In light of Hewlett-Packard’s announcement last Thursday that webOS development for the consumer market is to be discontinued, it now falls to independent developers to keep newly purchased fire-sale TouchPads chugging along.
The TouchPad’s sluggish initial performance was a disappointment for HP CEO Léo Apotheker. Nevertheless, his announcement last Thursday that the tablet was to be discontinued came as something of a shock to the public and was not well received. Critics of the decision complain that Apotheker hasn’t given the TouchPad enough time; user feedback has generally been positive and the webOS platform – the driver behind HP’s purchase of Palm last April for an all-in figure of $1.2 billion – has a cadre of devoted followers who were blindsided by HP’s abrupt decision to pull the TouchPad after only seven weeks on the market.
They were even more stunned when HP slashed prices 80%, bringing the price of the 16GB version down from $499 to a more manageable $99.
The losses HP is taking on each unit are considerable but ultimately don’t compare with the 20% drop in share prices HP suffered last Friday. The move to excise the TouchPad from HP’s inventory is part of a larger plan for a companywide overhaul – arguably the most significant in HP’s history – that will shift focus away from consumer computers and smartphones and onto enterprise software and equipment such as servers and printers. Shareholders balked at the news and HP’s value took a stomach-churning $16.2 billion hit as a result.
Almost as if to mock the Wall Street figures, the TouchPad continues to fly off the shelves. The lower price point has touched off an avalanche of purchases by consumers who have been unwilling or unable to pay more for other tablets. The sounds of HP employees grinding their teeth are nearly audible as delighted reviewers revel in their new purchases and glowing customer feedback floods the web. One August 24th review on Amazon.com read, “I'm quite amazed […] how great this tablet is!” Another, dated the same day, summed up a lengthy review with advice: “Anyway, if you see it for $99 buy it!!!! You won't be disappointed with what you get for such a cheap price.”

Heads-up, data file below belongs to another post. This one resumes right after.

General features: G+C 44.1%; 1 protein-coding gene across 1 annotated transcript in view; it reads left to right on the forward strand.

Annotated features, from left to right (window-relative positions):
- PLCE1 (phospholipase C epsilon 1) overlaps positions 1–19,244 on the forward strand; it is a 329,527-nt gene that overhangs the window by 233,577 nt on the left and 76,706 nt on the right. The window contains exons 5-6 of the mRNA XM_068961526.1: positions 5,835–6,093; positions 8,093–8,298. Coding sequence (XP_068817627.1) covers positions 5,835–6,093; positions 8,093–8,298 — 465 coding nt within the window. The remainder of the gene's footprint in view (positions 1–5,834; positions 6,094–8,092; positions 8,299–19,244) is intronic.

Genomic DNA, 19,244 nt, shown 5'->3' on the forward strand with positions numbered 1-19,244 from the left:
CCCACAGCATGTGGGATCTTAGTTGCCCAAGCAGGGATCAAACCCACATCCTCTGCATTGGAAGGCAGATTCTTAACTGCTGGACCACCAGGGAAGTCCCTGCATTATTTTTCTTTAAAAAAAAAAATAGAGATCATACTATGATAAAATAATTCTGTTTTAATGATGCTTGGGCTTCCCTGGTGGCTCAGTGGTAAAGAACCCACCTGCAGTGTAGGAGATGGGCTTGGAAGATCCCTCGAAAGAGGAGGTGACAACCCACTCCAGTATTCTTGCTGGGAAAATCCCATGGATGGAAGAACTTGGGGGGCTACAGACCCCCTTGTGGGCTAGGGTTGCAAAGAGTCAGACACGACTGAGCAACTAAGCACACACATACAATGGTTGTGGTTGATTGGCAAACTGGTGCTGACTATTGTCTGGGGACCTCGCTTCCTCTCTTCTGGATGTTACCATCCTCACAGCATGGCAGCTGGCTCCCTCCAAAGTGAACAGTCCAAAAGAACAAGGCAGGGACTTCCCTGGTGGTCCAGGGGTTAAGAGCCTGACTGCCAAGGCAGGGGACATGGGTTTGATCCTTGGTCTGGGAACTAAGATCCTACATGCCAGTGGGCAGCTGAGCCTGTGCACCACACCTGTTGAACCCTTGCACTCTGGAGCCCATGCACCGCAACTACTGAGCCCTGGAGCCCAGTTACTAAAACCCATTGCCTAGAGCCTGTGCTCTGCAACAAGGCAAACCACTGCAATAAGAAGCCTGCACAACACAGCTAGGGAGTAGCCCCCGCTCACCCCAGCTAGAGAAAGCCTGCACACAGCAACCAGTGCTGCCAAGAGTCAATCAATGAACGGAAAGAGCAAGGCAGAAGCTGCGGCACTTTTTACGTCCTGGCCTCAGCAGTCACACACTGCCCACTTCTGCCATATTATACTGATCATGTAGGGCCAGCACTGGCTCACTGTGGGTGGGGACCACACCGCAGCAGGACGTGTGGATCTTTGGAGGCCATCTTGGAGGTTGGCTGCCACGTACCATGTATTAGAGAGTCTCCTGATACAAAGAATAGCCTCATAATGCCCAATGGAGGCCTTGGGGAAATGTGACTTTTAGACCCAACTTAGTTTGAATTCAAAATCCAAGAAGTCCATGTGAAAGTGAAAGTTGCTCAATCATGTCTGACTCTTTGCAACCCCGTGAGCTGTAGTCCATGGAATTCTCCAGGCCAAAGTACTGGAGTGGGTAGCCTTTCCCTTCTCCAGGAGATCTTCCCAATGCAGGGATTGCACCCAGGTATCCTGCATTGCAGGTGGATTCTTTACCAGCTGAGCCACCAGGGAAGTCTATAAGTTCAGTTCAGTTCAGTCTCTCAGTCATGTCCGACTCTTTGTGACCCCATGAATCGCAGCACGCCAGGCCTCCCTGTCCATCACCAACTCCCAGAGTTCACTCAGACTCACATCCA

But, even at $99, is the TouchPad worth it? The shift in HP’s focus spells out the slow death of the once-promising webOS (though HP maintains that the system will continue to be used in their printers and networks). On the one hand, HP’s phasing out of their hardware department and decision to halt development on webOS means no updates, no new apps, and dwindling support from HP itself. If you decide to join the hordes of eager buyers, the pristine tablet you pull from its packaging will be brand new, yet somehow already past its prime.
But before wedging your TouchPad and its soon-to-be defunct operating system under the closest door or atop that pile of loose papers, consider this: a team of hackers and developers on Rootzwiki have started working on a project geared toward outfitting the TouchPad with the Android OS, dubbing the project ‘Touchdroid.” Down the virtual road, likeminded modding community site Hack N Mod and developer forum XDA have in turn teamed up to offer a $2000 “bounty” to the first developer who can complete an Android port in order to hurry the process along.
If these groups are successful, TouchPad users who might not otherwise have purchased a $200 or $300 tablet will have landed a high-quality specimen of hardware with a supportable operating system for a scant $99. Not a bad purchase for a fire sale.